Child Protection and Children’s Rights in the Digital World
Since the enactment of the UN-Convention on the Rights of the Child in 1989, our world has changed in manifold ways - and with it the living environment of children. It is therefore important to take a closer look at the guidelines with regard to the change in society due to digitisation.
A consistent understanding of the terms “child” and “digital world” is required for analysing the implications of digitisation on the living environment of children.
According to the UN-Convention on the Rights of the Child, a child means any person under the age of 18 years old. We understand the term digital environment as more than just the internet. It encompasses the interaction of an evolving offer of connected digital services (content, software and applications) from commercial, public and other providers. This includes all computing and digitally networked technologies and services, often referred to as ICTs, the Internet, the World Wide Web, mobile devices and networks, online, “apps”, social media platforms, electronic databases, ‘big data,’ ‘Internet of Things’, ‘information society services’, the media environment, online gaming, and any developments resulting in access to or services for digital environment.
In consideration of the digitisation of children’s living environment, we focus on the following six areas of rights: Access, Freedom of Expression and Information, Assembly and Association, Participation and Play, Privacy and Data Protection, Education and Digital Literacy, Protection and Safety - taking into account international Human Rights Conventions, like the UN-Convention on the Rights of the Child and the European Convention on Human Rights.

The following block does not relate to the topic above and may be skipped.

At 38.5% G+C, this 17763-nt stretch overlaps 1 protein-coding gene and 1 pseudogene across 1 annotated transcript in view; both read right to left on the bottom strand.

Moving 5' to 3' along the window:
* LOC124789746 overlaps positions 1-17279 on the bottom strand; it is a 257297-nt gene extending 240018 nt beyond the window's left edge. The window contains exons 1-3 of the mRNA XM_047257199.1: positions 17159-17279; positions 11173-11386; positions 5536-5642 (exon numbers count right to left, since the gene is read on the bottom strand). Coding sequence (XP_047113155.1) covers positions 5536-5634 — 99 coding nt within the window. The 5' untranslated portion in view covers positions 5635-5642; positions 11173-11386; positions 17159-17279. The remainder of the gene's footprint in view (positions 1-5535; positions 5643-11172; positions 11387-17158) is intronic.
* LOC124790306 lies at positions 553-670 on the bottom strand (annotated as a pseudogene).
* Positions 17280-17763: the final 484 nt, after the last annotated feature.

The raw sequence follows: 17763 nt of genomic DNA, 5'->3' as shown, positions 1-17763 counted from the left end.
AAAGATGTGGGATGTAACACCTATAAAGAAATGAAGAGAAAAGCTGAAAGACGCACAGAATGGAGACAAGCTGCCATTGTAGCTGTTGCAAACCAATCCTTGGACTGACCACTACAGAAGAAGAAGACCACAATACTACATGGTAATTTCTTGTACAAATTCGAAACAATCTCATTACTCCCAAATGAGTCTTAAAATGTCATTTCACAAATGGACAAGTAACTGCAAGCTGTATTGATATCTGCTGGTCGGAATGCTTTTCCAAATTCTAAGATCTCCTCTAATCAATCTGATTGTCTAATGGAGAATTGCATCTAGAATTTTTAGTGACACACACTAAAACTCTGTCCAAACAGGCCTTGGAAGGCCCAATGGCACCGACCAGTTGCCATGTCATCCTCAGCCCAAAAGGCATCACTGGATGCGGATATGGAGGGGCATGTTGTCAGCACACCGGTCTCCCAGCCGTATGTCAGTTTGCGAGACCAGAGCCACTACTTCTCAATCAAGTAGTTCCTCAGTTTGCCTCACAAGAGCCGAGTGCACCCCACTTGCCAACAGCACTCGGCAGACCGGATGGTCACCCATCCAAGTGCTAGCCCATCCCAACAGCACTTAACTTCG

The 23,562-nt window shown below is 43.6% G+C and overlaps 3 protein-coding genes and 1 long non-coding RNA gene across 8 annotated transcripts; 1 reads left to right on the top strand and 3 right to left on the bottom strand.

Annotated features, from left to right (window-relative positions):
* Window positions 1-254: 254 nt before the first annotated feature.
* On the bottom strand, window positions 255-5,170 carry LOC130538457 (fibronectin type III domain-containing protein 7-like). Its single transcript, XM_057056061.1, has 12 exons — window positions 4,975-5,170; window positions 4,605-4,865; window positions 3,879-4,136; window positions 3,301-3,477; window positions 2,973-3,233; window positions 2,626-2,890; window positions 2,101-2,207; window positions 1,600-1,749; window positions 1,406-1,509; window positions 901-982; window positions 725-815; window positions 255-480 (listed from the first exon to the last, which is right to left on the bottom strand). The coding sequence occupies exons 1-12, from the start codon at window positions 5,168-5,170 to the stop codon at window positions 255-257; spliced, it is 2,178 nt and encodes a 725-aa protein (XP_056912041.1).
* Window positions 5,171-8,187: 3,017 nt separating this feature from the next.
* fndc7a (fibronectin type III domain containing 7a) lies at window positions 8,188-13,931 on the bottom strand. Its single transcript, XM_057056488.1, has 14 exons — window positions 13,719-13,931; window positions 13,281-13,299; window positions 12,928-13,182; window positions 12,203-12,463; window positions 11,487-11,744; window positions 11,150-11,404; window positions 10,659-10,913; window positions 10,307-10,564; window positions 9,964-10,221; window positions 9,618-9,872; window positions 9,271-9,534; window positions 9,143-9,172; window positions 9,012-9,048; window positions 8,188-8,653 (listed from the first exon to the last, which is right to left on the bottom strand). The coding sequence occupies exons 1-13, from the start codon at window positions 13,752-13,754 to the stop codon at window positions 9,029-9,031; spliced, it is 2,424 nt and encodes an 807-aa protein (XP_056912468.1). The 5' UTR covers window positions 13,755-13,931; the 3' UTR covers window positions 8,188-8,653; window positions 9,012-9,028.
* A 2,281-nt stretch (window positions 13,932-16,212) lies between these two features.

The digital environment provides unique opportunities for children to realize the right to access to information and freedom of expression. The digital environment can enable children to form their social, religious, cultural, ethnic, sexual and political identities and to participate in associated communities and in public spaces for deliberation, cultural exchange, social cohesion and diversity.
The fulfilment of these rights must be ensured and the right of the child to freedom of thought, conscience and religion in the digital environment must be respected. Privacy is vital to children’s agency, dignity and safety and for the exercise of their rights.
Children’s personal data are processed to offer educational, health and other benefits to them. Therefore, it must be ensured by legislative, administrative and other measures that children’s privacy is respected and protected by all organizations and in all environments that process their data.
By use of digital identification systems that enable all newborn children to have their birth registered and officially recognized by the national authorities, access to services, including health, education and welfare shall be facilitated.